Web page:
STREETSBORO, OHIO - His company has had its first layoff in its 10-year history, resin prices continue to climb and mega merchants dominate the toy market like a bully in the schoolyard.
It's a stale story for many companies today. But Tom Murdough, 62, reacted uncharacteristically by making a potentially unpopular decision. He is moving aside as president of Streetsboro-based Step2 Co., ushering in a new generation of leadership. By age 65, he foresees ``considerably less involvement'' at the second-largest U.S. rotational molder.
The decision to put John Sinchok, a toy designer, in the president's seat is atypical. But current and former employees will tell you it is common Murdough: shooting straight and going against the grain.
Bill McCallum, vice president of national accounts, joined Step2 in 1998 after Murdough told him the company had fired a large customer that would not adhere to Step2's minimum ad-price philosophy.
``I realized at that moment that this company had a clear understanding of bulk product sales,'' McCallum said in a May 15 telephone interview. ``This company gets it.''
Now, in a volatile economic environment and an increasingly difficult retail world, new direction is necessary, Murdough said. He admitted to being fed up with the fight.
``When you're younger, you're more resilient,'' Murdough said about Sinchok, 43. Although Murdough will remain the company's chairman and chief executive officer, Sinchok will oversee the day-to-day operations.
``In our case, we have a bright, energetic, young management team, their average age is in the 40s, and they're people who want the responsibility and have the energy to pursue some new directions for the company.''
Unlike other companies, the head of new product development reports to the president at Step2, instead of to a top marketing executive, Murdough said.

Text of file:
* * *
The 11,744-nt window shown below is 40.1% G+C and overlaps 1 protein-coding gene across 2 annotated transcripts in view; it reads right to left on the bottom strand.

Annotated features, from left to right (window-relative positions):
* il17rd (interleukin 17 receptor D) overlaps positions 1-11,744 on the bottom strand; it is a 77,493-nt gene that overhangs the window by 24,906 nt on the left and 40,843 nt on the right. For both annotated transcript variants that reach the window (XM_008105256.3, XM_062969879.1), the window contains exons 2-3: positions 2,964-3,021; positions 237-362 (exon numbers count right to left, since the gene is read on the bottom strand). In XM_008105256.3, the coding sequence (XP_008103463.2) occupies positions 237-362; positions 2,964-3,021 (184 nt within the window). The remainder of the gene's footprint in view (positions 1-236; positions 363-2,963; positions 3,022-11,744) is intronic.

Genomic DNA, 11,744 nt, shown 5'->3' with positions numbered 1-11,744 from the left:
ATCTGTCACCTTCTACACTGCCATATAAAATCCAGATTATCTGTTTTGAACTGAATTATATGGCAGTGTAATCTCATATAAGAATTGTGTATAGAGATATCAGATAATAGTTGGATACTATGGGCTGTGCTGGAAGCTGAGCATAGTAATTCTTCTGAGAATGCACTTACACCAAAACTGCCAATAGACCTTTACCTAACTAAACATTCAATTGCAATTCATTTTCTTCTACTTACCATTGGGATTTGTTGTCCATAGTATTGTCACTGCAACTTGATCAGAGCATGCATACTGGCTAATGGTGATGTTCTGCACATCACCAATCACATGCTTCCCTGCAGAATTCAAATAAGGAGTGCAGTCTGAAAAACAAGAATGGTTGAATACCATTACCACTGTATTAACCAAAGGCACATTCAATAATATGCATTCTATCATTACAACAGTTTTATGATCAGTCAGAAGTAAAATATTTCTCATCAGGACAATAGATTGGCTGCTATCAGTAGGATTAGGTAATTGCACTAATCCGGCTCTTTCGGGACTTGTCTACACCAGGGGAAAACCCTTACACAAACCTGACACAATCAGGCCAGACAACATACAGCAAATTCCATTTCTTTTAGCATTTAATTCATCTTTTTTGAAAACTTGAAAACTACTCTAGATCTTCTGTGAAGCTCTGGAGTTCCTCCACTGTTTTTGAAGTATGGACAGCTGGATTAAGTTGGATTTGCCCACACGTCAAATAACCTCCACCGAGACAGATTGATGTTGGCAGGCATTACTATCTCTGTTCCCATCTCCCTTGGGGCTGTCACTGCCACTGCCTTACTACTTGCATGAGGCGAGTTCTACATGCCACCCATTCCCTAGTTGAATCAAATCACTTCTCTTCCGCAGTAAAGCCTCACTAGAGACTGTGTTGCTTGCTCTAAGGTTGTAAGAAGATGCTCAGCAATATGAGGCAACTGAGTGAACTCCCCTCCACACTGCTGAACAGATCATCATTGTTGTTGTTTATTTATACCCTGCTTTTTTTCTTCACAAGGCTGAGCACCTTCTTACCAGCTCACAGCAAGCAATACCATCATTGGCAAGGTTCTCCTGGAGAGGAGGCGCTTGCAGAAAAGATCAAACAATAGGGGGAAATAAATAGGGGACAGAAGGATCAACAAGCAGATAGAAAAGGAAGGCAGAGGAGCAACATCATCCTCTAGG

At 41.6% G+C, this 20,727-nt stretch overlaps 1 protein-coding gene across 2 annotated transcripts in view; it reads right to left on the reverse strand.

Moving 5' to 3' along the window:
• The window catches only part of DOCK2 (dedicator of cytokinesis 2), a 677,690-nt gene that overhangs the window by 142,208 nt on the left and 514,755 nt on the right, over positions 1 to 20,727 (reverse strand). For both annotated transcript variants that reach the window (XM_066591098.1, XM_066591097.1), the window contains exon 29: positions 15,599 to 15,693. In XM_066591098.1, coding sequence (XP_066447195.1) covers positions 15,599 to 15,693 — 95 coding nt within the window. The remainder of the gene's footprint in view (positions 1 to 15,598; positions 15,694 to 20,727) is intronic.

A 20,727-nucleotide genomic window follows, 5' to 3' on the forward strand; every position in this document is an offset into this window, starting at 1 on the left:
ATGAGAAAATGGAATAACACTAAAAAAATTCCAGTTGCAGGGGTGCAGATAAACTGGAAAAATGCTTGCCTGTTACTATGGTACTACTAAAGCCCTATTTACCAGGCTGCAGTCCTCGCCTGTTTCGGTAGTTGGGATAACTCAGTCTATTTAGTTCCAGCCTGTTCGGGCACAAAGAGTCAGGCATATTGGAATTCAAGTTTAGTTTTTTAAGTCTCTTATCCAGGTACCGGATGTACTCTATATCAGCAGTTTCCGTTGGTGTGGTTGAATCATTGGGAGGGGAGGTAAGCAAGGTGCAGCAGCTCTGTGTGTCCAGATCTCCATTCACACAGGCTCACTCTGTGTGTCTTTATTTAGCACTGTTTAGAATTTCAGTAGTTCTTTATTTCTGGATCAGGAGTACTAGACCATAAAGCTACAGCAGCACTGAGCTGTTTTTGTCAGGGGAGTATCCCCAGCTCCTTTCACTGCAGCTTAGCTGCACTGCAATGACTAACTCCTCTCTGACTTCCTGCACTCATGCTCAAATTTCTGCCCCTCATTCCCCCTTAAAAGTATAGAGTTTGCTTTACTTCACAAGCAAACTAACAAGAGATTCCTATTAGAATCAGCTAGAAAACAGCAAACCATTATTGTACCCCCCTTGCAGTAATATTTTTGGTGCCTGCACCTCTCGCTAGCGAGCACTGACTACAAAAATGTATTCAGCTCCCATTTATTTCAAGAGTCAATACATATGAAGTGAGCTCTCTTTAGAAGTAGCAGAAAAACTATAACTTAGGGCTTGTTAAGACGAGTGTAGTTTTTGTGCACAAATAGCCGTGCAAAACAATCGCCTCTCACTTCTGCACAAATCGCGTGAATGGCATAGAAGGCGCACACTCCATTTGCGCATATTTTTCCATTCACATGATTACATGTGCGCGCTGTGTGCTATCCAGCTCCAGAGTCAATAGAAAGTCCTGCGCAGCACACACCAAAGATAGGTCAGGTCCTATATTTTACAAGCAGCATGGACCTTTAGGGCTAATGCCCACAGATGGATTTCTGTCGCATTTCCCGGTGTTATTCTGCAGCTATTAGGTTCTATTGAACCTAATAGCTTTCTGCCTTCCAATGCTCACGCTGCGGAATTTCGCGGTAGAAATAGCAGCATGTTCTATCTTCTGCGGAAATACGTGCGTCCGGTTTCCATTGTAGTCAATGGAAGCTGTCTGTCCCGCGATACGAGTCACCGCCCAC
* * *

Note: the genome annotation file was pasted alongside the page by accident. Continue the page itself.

``I have always been a great believer that processing strengths, matched up with market niches, is critically important to your success,'' he said.
It's a Friday morning in Murdough's office, a corner location on the second floor. Murdough goes to the window to watch employees' children playing outside. One whizzes by in a battery-operated vehicle, a newer product from Step2.
It's innovation, Murdough says, that will get the firm through the rough times. On an office bookshelf, a knickknack boasts, ``I love toys.'' Murdough built his reputation with Little Tikes, where toys reigned supreme.
Toys are king at Step2, of course, but the company also has diversified its products, and will continue to do so in the tight market, he said.
``Our home and garden product is becoming even more important in terms of sales increases than our children's [goods],'' he said. ``So we will not only be a multifaceted processor, but a multifaceted marketer.''
Sinchok said Murdough has an insatiable appetite for new products. Kevin Aker, a former Little Tikes employee who now runs competitor CarePlay LLC, was surprised to hear that Murdough had stepped down as president.
``Tom really enjoyed working with the products, coming up with the ideas and concepts,'' Aker said in a May 11 interview at his company's Hudson, Ohio, headquarters. ``I think he really enjoyed that part of it, but I'm sure that as the retail market has changed, it's gotten very frustrating, at the same time.''
Murdough said the company's relationship with retailers is ``cordial'' now, but the company has to rely on knowledge of the plastic processes to remain innovative.